Like all medical procedures, devices, and pharmaceuticals, vaccines are not perfect – there are rare vaccine adverse events. What matters is that the benefits, not only medically but also economically, outweigh any risks. As far ask I know, no perfect medical procedures, devices or pharmaceuticals, none, that are perfectly safe or perfectly effective. Sometimes the ratio is small. For example, there are chemotherapy drugs that only add a few months to a patient’s life, usually with substantial side effects to the medication.
Yet, if you ask a patient whether it was worth it, to spend just a few extra months with their children and loved ones, the value becomes nearly incalculable. But mostly, the FDA and other regulatory agencies demand that new products and procedures must meet or exceed the safety, and meet or exceed the financial and health benefits of currently acceptable versions. Actually, the FDA examines a lot more than that. They check the packaging, shelf life, instructions, manufacturing practices, and so much more, it would take a book to explain it (and there probably are several). It may not be a perfect process, but it’s better than what we had 100 years ago, and it continues to improve every single day. People tend towards a form of confirmation bias where they remember where a drug may or may not have been found to be dangerous (best example is Vioxx).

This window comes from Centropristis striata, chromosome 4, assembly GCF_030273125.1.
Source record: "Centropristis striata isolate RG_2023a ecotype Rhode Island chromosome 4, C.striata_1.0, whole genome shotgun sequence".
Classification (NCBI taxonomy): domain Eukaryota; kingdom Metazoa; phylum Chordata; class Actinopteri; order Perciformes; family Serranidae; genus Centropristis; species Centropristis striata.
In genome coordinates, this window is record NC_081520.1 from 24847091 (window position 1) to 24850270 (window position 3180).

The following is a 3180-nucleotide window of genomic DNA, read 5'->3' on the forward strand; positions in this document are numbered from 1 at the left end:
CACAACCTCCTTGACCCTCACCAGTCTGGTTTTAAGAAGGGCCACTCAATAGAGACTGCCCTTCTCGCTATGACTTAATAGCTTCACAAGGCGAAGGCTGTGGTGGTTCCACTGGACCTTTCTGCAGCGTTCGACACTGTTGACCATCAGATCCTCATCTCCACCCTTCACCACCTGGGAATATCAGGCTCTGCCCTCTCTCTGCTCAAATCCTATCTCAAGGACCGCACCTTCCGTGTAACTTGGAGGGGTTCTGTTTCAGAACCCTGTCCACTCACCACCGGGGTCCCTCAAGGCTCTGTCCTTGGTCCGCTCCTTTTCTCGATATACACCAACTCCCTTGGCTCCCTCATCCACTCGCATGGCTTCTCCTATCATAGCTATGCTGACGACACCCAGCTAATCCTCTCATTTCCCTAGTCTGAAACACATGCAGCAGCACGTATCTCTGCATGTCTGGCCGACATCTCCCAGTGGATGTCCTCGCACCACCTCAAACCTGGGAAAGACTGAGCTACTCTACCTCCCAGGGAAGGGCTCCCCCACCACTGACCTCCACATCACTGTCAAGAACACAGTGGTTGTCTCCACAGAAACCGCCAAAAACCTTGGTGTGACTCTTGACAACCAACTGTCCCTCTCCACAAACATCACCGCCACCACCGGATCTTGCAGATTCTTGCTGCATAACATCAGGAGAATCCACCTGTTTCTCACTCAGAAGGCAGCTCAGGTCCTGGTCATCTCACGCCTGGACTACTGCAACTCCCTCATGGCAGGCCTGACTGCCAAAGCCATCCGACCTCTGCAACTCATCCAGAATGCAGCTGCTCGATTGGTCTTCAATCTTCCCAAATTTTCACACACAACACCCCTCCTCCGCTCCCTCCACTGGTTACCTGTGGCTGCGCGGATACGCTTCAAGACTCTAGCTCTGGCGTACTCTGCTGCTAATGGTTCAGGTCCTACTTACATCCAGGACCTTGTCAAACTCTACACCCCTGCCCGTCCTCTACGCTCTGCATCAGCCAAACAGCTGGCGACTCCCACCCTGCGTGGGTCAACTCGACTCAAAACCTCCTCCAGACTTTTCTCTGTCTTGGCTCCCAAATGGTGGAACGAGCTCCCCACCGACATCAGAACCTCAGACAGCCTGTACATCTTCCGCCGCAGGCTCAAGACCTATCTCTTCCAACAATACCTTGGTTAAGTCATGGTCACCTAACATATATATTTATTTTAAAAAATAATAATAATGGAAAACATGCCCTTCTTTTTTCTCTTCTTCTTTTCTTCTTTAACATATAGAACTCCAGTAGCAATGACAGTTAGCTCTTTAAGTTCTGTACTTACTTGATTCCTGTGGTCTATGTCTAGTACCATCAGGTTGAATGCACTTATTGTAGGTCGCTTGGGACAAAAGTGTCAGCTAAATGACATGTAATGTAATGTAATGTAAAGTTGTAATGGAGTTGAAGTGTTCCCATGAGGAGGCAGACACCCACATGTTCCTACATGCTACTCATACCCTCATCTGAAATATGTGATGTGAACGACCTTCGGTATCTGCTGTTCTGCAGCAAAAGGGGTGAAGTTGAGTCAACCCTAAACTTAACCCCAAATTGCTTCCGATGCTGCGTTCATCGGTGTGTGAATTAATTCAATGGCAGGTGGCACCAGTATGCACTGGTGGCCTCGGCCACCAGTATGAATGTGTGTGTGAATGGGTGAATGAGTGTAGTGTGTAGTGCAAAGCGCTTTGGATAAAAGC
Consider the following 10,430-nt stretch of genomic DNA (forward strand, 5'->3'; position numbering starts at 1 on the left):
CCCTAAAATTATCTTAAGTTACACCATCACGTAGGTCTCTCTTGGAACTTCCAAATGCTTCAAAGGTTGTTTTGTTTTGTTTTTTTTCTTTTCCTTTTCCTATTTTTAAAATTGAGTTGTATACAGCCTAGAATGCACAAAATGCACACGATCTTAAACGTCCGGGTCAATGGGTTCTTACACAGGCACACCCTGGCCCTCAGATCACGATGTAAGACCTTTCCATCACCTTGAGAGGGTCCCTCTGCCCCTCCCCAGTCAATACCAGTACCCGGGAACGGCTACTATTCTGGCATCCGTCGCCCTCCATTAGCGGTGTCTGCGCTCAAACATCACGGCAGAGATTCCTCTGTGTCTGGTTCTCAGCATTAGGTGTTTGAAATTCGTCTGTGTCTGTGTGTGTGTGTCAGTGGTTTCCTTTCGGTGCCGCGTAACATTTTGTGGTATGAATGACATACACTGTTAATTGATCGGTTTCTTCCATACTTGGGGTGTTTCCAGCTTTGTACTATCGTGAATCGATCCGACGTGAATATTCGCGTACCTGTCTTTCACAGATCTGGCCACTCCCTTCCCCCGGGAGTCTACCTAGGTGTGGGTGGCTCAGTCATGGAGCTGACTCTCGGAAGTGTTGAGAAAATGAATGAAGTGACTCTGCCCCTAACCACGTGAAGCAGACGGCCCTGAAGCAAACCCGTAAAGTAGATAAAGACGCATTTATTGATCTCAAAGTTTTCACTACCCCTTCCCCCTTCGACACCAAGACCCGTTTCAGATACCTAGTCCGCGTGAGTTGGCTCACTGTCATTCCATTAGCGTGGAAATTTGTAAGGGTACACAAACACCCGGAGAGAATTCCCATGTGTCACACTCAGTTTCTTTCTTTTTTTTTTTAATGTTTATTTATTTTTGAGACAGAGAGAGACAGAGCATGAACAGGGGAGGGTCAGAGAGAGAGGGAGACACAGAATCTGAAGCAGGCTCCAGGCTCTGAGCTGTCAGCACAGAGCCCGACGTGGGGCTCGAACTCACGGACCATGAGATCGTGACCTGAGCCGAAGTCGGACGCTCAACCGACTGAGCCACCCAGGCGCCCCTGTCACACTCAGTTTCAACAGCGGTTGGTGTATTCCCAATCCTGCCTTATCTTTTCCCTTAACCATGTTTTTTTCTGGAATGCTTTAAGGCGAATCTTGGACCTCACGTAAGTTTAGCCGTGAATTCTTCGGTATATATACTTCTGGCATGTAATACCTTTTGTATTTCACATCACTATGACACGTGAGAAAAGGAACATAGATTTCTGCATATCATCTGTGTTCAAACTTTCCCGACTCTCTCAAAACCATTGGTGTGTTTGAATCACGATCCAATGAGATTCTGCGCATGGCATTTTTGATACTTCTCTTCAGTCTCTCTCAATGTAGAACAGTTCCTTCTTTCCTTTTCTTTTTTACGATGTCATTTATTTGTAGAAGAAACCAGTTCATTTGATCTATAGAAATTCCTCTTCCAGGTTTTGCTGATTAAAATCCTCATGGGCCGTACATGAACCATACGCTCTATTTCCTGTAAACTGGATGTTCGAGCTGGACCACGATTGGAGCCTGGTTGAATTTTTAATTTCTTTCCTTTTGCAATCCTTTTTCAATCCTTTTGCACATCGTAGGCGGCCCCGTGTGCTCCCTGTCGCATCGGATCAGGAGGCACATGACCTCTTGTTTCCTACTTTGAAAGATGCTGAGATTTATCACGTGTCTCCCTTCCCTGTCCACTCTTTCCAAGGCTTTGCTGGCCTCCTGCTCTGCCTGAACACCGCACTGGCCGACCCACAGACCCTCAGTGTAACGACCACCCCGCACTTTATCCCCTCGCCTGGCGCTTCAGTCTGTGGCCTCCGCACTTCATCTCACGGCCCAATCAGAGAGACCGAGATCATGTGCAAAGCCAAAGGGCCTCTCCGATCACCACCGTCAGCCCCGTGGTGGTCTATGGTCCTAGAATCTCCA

But they forget about the millions of medications and devices that save lives or measurably improve the standard of living.
Vaccine adverse events study
After arguing the scientific point of view with the anti-vaccine religion for over 20 years, I have observed that they tend to vastly overstate the safety risks, while vastly understating the financial and health benefits. It’s a form of the Nirvana Fallacy, which is a fallacy that if something is not perfect, then it’s junk. For some, if a vaccine is only 95% effective in stopping disease, it’s worthless. And they want a “guarantee” that there are NO side effects of the vaccines, even when the “adverse effects” of a vaccine-preventable disease could be hospitalization or death.
Of course, no pro-science proponent of vaccines would ever say “vaccines are perfect.” We never claim that vaccines never have an adverse effect, though there is no evidence that a vaccine has killed anyone in the last 30 years. On the other hand, I do have plenty of evidence that vaccine-preventable diseases have killed children across the world, including the USA.
As I have said many times, the pinnacle, the absolute platinum standard of clinical research are meta-reviews (or systematic reviews). In an issue of Pediatrics, a meta-review found that serious vaccine-related complications are extremely rare. And, to continue repeating the fact over and over and over, the researchers found that vaccines are not correlated, let alone causal, to autism. Essentially this study is an update or addendum to the National Academy of Medicine (NAM), one of the most prestigious, apolitical, and scientific medicine organizations in the world, 2011 report on vaccine adverse effects. The report, which can be downloaded and read on your computer, Kindle, iPad, and other reading devices, details the plausibility and causality of potential vaccine-related adverse events. I discussed some of their findings previously, and there were few serious adverse effects related to vaccines.